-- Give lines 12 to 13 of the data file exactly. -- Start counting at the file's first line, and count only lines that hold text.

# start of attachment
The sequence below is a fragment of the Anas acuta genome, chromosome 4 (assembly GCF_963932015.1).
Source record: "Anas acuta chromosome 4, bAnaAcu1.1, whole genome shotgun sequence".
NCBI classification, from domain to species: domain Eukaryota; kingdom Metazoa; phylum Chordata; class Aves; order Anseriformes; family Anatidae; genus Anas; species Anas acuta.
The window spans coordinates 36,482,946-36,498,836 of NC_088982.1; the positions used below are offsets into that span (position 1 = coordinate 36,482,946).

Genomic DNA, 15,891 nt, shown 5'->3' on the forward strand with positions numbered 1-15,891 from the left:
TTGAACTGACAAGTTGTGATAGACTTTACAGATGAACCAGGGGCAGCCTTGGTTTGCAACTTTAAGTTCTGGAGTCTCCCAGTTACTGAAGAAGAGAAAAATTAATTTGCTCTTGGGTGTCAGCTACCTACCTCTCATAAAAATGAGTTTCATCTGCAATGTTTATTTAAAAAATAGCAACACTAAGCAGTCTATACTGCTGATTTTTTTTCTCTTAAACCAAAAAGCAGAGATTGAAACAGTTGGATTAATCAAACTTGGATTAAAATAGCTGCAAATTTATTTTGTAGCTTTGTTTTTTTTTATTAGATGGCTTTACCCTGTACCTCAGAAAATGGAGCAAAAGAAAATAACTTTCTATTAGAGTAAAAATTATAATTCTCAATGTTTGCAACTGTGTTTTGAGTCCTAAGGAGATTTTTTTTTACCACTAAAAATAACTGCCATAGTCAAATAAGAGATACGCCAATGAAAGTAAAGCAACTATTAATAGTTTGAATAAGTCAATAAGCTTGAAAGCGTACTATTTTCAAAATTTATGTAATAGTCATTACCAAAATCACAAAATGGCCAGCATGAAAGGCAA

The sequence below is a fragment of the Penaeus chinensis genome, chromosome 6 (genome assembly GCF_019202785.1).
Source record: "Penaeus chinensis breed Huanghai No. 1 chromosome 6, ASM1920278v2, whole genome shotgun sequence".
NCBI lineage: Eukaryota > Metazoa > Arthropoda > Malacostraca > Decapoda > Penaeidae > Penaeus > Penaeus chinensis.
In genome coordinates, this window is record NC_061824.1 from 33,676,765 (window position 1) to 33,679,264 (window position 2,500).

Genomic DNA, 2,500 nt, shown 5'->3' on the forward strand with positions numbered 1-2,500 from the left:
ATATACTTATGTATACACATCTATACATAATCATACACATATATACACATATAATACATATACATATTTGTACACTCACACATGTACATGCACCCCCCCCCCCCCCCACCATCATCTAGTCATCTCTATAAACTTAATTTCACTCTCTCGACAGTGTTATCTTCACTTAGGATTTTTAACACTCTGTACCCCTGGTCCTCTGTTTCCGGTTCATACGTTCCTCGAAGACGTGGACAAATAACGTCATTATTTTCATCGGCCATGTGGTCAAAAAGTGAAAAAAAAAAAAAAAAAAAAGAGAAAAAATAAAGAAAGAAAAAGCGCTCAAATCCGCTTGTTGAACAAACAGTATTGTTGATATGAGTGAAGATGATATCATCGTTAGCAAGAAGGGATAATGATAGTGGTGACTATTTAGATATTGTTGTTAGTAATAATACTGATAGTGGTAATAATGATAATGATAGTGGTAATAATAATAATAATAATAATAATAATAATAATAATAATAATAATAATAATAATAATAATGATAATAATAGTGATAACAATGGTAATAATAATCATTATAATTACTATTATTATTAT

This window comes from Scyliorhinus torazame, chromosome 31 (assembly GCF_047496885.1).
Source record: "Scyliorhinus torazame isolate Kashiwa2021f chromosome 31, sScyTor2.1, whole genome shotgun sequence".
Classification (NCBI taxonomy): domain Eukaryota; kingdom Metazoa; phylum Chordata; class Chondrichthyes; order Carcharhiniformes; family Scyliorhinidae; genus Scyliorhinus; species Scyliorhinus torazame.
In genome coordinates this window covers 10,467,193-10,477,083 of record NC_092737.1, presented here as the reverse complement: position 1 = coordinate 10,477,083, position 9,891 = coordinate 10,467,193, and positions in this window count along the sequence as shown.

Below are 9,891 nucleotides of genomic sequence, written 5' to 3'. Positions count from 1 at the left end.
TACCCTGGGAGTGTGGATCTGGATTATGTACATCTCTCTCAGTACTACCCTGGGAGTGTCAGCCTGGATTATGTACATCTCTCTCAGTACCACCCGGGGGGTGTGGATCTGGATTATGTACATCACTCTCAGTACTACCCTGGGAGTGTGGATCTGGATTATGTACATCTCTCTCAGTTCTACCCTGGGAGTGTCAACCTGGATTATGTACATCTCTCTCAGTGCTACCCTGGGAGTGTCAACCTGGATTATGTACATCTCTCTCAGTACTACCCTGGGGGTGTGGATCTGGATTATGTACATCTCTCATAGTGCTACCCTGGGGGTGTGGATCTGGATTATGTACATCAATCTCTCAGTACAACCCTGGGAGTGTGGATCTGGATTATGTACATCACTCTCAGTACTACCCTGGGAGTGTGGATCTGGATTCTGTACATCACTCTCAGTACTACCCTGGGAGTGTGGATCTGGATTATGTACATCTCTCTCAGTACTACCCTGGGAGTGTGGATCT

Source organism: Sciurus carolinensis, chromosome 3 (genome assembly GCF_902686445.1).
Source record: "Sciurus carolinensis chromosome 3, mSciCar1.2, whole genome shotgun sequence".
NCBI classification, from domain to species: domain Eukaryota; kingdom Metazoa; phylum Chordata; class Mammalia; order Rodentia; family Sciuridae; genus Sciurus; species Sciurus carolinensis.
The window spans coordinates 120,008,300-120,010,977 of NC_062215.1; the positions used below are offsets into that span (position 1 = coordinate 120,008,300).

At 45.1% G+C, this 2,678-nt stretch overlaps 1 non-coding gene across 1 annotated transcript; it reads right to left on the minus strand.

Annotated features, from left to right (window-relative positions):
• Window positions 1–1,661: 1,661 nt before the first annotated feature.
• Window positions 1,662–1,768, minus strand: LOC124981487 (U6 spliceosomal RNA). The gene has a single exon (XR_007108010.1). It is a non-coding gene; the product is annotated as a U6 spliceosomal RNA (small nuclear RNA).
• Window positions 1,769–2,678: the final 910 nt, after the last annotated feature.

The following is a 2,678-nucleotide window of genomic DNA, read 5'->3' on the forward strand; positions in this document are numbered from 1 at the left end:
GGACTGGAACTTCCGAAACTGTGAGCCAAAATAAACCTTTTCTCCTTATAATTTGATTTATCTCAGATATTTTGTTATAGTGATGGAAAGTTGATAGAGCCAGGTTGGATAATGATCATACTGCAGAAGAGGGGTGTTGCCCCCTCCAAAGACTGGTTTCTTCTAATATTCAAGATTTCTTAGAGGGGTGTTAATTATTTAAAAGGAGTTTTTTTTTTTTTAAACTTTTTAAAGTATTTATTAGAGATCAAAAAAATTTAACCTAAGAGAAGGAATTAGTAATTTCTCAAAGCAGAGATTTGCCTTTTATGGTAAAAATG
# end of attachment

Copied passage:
ATATACTTATGTATACACATCTATACATAATCATACACATATATACACATATAATACATATACATATTTGTACACTCACACATGTACATGCACCCCCCCCCCCCCCCACCATCATCTAGTCATCTCTATAAACTTAATTTCACTCTCTCGACAGTGTTATCTTCACTTAGGATTTTTAACACTCTGTACCCCTGGTCCTCTGTTTCCGGTTCATACGTTCCTCGAAGACGTGGACAAATAACGTCATTATTTTCATCGGCCATGTGGTCAAAAAGTGAAAAAAAAAAAAAAAAAAAAGAGAAAAAATAAAGAAAGAAAAAGCGCTCAAATCCGCTTGTTGAACAAACAGTATTGTTGATATGAGTGAAGATGATATCATCGTTAGCAAGAAGGGATAATGATAGTGGTGACTATTTAGATATTGTTGTTAGTAATAATACTGATAGTGGTAATAATGATAATGATAGTGGTAATAATAATAATAATAATAATAATAATAATAATAATAATAATAATAATAATAATAATAATGATAATAATAGTGATAACAATGGTAATAATAATCATTATAATTACTATTATTATTAT

This window comes from Scyliorhinus torazame, chromosome 31 (assembly GCF_047496885.1).